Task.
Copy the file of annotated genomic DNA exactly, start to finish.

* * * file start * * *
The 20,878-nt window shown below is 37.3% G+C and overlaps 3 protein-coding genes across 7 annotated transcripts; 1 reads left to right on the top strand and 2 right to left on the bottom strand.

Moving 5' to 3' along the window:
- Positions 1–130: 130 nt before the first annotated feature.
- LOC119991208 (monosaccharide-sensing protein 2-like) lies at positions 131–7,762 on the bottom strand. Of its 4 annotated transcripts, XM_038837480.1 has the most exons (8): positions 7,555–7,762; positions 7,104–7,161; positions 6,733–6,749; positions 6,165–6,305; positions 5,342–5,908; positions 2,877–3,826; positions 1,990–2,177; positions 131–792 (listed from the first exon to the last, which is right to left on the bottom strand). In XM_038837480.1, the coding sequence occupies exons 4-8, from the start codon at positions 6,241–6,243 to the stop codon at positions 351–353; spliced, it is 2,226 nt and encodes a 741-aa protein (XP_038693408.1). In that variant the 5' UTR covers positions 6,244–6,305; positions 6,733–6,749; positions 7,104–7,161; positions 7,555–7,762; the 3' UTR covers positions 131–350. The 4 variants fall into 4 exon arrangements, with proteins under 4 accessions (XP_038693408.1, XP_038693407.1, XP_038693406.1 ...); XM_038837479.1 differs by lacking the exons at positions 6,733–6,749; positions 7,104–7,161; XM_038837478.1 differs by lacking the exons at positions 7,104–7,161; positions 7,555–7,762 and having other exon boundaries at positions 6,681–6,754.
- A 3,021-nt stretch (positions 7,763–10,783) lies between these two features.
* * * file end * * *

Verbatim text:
The 20,878-nt window shown below is 37.3% G+C and overlaps 3 protein-coding genes across 7 annotated transcripts; 1 reads left to right on the top strand and 2 right to left on the bottom strand.

Moving 5' to 3' along the window:
- Positions 1–130: 130 nt before the first annotated feature.
- LOC119991208 (monosaccharide-sensing protein 2-like) lies at positions 131–7,762 on the bottom strand. Of its 4 annotated transcripts, XM_038837480.1 has the most exons (8): positions 7,555–7,762; positions 7,104–7,161; positions 6,733–6,749; positions 6,165–6,305; positions 5,342–5,908; positions 2,877–3,826; positions 1,990–2,177; positions 131–792 (listed from the first exon to the last, which is right to left on the bottom strand). In XM_038837480.1, the coding sequence occupies exons 4-8, from the start codon at positions 6,241–6,243 to the stop codon at positions 351–353; spliced, it is 2,226 nt and encodes a 741-aa protein (XP_038693408.1). In that variant the 5' UTR covers positions 6,244–6,305; positions 6,733–6,749; positions 7,104–7,161; positions 7,555–7,762; the 3' UTR covers positions 131–350. The 4 variants fall into 4 exon arrangements, with proteins under 4 accessions (XP_038693408.1, XP_038693407.1, XP_038693406.1 ...); XM_038837479.1 differs by lacking the exons at positions 6,733–6,749; positions 7,104–7,161; XM_038837478.1 differs by lacking the exons at positions 7,104–7,161; positions 7,555–7,762 and having other exon boundaries at positions 6,681–6,754.
- A 3,021-nt stretch (positions 7,763–10,783) lies between these two features.